Dare to Lead is rich with leadership gold. The following list of one-liners gives a sample of the precious insights that dare us to lead:
“Clear is kind, unclear is unkind” (44).
“We can’t both serve people and try to control their feelings” (69).
“Whenever perfectionism is driving us, shame is riding shotgun” (79).
Convicted yet? Applying any of these concepts to leadership requires something of the leader: courage.
The author, Brené Brown, brings to the leadership community 20 years of professional research in the areas of courage, shame, vulnerability, and empathy. Brown’s research has found that courage is a collection of four skill sets that she summarizes as “rumbling with vulnerability,” “living into our values,” “braving trust,” and “learning to rise.” Her research supports an additional, very encouraging conclusion that these skill sets can be taught, observed, and measured (11). Those who dare to lead with the courage skill set of will see improved organizational health and positive culture change in the teams they lead.
All leaders experience difficult conversations and conflict. Brown has provided a helpful term for such moments: rumbling. Rumbling is not optional for leaders, but leaders have many options for how to do it. Brown suggests that leaders should do it with vulnerability. Rumbling with vulnerability embraces the humility of not being right for the reward of getting it right. The leader who is unwilling to lean into hard conversations with vulnerability will lead armored, disconnected, and weighed down with shame. And this is the culture they will set for the teams they lead.
Brown leads her readers through steps of brave leadership that include identifying values (187, 188) and behaving in line with those values (190–193). She focuses on an area where every leader is challenged to practice value-based behaviors: giving and receiving feedback. Leaders cannot avoid communicating and receiving difficult feedback. Leadership will benefit from being brave enough to give and receive feedback in a way that is in line with personal values.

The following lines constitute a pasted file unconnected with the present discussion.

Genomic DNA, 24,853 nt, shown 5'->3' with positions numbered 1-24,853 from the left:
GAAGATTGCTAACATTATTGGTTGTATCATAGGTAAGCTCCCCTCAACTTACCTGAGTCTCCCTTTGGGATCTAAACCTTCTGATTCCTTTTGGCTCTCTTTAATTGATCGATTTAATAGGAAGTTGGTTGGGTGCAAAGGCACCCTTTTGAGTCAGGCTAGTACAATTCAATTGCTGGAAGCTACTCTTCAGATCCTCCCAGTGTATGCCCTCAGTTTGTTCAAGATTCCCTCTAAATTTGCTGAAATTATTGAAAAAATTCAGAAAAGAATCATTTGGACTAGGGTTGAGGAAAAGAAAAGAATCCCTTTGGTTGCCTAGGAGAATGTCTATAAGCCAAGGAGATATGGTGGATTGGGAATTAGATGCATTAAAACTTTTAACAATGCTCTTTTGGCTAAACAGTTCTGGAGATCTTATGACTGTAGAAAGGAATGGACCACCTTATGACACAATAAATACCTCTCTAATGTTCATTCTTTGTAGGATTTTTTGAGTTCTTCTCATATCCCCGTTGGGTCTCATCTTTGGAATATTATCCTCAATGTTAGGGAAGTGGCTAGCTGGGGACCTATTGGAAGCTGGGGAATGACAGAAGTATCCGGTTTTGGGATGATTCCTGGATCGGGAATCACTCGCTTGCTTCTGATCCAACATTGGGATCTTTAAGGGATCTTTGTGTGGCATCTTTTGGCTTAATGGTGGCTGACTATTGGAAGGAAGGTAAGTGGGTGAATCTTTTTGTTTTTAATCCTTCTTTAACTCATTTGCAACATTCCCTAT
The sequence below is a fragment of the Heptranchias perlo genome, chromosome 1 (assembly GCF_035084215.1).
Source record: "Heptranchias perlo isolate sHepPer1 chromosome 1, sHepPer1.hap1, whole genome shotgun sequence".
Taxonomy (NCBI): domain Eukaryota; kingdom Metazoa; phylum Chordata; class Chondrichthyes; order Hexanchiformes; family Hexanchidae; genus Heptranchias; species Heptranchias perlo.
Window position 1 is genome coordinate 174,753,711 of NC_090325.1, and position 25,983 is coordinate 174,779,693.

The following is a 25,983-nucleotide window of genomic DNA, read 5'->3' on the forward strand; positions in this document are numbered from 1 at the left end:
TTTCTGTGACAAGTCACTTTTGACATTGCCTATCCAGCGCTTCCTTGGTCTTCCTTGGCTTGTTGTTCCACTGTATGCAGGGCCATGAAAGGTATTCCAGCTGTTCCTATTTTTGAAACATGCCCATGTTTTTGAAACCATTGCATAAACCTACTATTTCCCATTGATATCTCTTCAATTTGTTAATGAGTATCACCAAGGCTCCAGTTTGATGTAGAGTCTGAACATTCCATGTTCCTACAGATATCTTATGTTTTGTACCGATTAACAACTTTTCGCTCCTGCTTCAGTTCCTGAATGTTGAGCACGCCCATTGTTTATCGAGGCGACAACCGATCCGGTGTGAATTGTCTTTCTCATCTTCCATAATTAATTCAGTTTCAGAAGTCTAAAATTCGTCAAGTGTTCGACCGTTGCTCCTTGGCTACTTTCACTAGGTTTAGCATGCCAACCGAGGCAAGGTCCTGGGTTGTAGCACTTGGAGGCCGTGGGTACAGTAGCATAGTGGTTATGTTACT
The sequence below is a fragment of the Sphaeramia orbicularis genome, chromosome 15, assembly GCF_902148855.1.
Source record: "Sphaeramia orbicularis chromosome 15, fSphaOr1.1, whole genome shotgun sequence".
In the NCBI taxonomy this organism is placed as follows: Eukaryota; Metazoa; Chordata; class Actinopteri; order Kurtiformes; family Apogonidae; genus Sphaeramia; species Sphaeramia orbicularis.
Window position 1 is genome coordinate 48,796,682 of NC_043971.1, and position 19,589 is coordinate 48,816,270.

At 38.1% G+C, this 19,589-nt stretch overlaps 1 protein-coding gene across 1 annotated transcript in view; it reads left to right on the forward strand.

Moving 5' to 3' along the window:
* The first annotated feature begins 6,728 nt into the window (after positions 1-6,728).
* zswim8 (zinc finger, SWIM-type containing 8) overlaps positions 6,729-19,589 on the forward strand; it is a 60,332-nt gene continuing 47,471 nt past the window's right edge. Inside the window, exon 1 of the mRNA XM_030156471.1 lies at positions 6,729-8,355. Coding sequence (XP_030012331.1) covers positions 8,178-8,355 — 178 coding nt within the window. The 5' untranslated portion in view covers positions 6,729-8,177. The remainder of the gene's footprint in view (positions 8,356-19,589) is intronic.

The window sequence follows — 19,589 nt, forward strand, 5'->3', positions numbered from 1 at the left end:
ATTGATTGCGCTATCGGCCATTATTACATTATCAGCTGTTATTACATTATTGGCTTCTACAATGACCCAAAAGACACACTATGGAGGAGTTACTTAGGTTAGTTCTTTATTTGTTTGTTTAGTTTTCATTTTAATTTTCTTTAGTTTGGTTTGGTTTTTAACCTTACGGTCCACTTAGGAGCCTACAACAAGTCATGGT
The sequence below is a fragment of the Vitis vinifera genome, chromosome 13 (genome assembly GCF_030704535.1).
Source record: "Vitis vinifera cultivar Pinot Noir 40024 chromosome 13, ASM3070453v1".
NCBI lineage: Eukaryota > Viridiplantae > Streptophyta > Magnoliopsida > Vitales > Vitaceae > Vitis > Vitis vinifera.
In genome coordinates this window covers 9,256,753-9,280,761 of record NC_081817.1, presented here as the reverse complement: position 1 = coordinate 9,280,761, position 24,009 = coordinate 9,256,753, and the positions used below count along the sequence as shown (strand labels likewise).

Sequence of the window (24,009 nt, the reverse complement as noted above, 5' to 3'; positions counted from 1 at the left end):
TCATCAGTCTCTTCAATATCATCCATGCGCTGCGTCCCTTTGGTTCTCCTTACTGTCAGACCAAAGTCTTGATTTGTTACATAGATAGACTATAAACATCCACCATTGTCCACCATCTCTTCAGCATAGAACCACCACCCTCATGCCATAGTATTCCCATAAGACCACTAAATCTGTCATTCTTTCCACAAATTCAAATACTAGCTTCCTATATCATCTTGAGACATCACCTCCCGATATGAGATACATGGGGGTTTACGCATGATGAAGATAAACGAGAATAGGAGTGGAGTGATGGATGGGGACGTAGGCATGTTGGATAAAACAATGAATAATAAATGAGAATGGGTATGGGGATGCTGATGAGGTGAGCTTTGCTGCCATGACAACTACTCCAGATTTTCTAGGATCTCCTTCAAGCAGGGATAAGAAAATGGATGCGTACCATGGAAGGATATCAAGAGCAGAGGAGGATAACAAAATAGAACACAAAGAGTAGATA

Brown offers leaders a helpful perspective on trust and practical ways to build it and a gift to help them brave trust in the form of a practical tool called the BRAVING Inventory (225). She explores how many of our limitations are rooted in fear of failure. Then she offers an alternative mindset. Instead of being afraid to fall, we should get skilled at rising back up from a fall. If leaders can build this into their culture and teach people to rise, they will not be so afraid to fall. And they will try things that their fear never allowed them to try.
Brown casts the vision that “when we have the encouragement to walk into our story and own it, we get to write the ending” (240). She offers a grounding perspective on the inadequacy and superiority that threatens leadership. She reveals a most helpful truth when she says, “People think it’s a long walk from ‘I’m not enough’ to ‘I’m better than them,’ but it’s actually just standing still. In the exact same place. In fear” (52). Realizations like this display the great need for brave leadership.
I have to get really picky to identify ways that the value of this book could have been enhanced. The organization of the contents could have been improved for better flow. The writing style takes an intentional tone of vulnerability, which includes crude language that weakens the professional image of the content. For me, this tone distracts from the message. For some, it may strengthen the appeal to vulnerability.
I was just midway through the book when I tucked it under my arm and carried it with me into my church board meeting. The content had already become a supportive resource for my leadership. The research is credible. The conclusions are relevant. The communication is intensely practical and thoroughly actionable (4). And the closing appeal is a worthy dare to any leader: “Choose courage over comfort. Choose whole hearts over armor. And choose the great adventure of being brave and afraid. At the exact same time” (272).